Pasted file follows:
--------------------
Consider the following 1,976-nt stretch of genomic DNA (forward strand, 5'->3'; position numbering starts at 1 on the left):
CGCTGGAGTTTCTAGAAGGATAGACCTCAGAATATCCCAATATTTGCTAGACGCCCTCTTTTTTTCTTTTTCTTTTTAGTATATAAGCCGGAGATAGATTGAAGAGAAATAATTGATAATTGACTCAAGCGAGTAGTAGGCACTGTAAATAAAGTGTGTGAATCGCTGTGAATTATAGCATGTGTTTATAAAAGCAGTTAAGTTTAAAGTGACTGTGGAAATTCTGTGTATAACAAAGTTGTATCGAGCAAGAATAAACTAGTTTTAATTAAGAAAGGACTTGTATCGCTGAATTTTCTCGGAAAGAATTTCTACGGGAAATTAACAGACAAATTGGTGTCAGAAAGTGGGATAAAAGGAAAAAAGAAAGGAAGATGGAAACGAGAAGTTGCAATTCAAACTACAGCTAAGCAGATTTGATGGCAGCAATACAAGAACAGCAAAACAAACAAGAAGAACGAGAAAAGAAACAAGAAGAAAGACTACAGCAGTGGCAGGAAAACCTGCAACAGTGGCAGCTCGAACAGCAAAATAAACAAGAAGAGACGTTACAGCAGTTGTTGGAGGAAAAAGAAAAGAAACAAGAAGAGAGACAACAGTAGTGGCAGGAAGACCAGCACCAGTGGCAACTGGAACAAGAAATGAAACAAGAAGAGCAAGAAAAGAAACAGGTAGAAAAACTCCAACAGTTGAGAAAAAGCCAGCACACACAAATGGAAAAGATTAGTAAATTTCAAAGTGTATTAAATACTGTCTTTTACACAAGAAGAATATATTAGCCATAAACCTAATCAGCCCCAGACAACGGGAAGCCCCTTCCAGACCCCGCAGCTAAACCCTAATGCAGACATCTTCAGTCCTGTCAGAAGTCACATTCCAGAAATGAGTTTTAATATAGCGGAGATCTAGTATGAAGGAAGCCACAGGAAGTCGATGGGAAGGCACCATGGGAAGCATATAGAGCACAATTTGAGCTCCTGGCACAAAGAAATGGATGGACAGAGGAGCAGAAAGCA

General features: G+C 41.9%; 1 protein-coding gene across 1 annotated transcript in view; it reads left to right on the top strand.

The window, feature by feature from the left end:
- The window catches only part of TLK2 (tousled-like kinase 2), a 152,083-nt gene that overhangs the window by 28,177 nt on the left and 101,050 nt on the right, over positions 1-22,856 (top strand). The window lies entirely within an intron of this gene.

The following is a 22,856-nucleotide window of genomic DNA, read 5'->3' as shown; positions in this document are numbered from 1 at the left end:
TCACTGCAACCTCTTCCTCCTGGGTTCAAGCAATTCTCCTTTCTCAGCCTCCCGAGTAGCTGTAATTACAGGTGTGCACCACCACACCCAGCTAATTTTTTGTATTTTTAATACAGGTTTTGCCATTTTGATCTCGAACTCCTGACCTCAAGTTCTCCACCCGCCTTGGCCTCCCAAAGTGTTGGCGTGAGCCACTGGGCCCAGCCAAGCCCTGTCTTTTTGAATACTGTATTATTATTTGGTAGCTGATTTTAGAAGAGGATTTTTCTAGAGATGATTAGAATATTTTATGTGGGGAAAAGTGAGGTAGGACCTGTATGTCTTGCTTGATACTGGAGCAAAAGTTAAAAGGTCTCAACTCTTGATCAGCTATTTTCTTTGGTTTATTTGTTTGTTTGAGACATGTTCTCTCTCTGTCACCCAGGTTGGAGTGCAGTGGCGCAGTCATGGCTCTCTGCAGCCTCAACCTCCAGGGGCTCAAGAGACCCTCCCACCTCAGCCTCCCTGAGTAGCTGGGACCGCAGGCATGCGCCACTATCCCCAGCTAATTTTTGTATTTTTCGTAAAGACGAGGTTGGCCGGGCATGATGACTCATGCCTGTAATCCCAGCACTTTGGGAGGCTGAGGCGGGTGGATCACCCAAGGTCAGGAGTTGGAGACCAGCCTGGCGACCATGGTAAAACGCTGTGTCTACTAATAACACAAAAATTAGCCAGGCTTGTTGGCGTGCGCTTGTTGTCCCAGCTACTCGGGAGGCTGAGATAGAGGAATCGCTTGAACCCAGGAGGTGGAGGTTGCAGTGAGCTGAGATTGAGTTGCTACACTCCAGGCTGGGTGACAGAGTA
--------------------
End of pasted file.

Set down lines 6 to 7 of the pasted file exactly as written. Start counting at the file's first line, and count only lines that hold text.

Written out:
The following is a 22,856-nucleotide window of genomic DNA, read 5'->3' as shown; positions in this document are numbered from 1 at the left end:
TCACTGCAACCTCTTCCTCCTGGGTTCAAGCAATTCTCCTTTCTCAGCCTCCCGAGTAGCTGTAATTACAGGTGTGCACCACCACACCCAGCTAATTTTTTGTATTTTTAATACAGGTTTTGCCATTTTGATCTCGAACTCCTGACCTCAAGTTCTCCACCCGCCTTGGCCTCCCAAAGTGTTGGCGTGAGCCACTGGGCCCAGCCAAGCCCTGTCTTTTTGAATACTGTATTATTATTTGGTAGCTGATTTTAGAAGAGGATTTTTCTAGAGATGATTAGAATATTTTATGTGGGGAAAAGTGAGGTAGGACCTGTATGTCTTGCTTGATACTGGAGCAAAAGTTAAAAGGTCTCAACTCTTGATCAGCTATTTTCTTTGGTTTATTTGTTTGTTTGAGACATGTTCTCTCTCTGTCACCCAGGTTGGAGTGCAGTGGCGCAGTCATGGCTCTCTGCAGCCTCAACCTCCAGGGGCTCAAGAGACCCTCCCACCTCAGCCTCCCTGAGTAGCTGGGACCGCAGGCATGCGCCACTATCCCCAGCTAATTTTTGTATTTTTCGTAAAGACGAGGTTGGCCGGGCATGATGACTCATGCCTGTAATCCCAGCACTTTGGGAGGCTGAGGCGGGTGGATCACCCAAGGTCAGGAGTTGGAGACCAGCCTGGCGACCATGGTAAAACGCTGTGTCTACTAATAACACAAAAATTAGCCAGGCTTGTTGGCGTGCGCTTGTTGTCCCAGCTACTCGGGAGGCTGAGATAGAGGAATCGCTTGAACCCAGGAGGTGGAGGTTGCAGTGAGCTGAGATTGAGTTGCTACACTCCAGGCTGGGTGACAGAGTA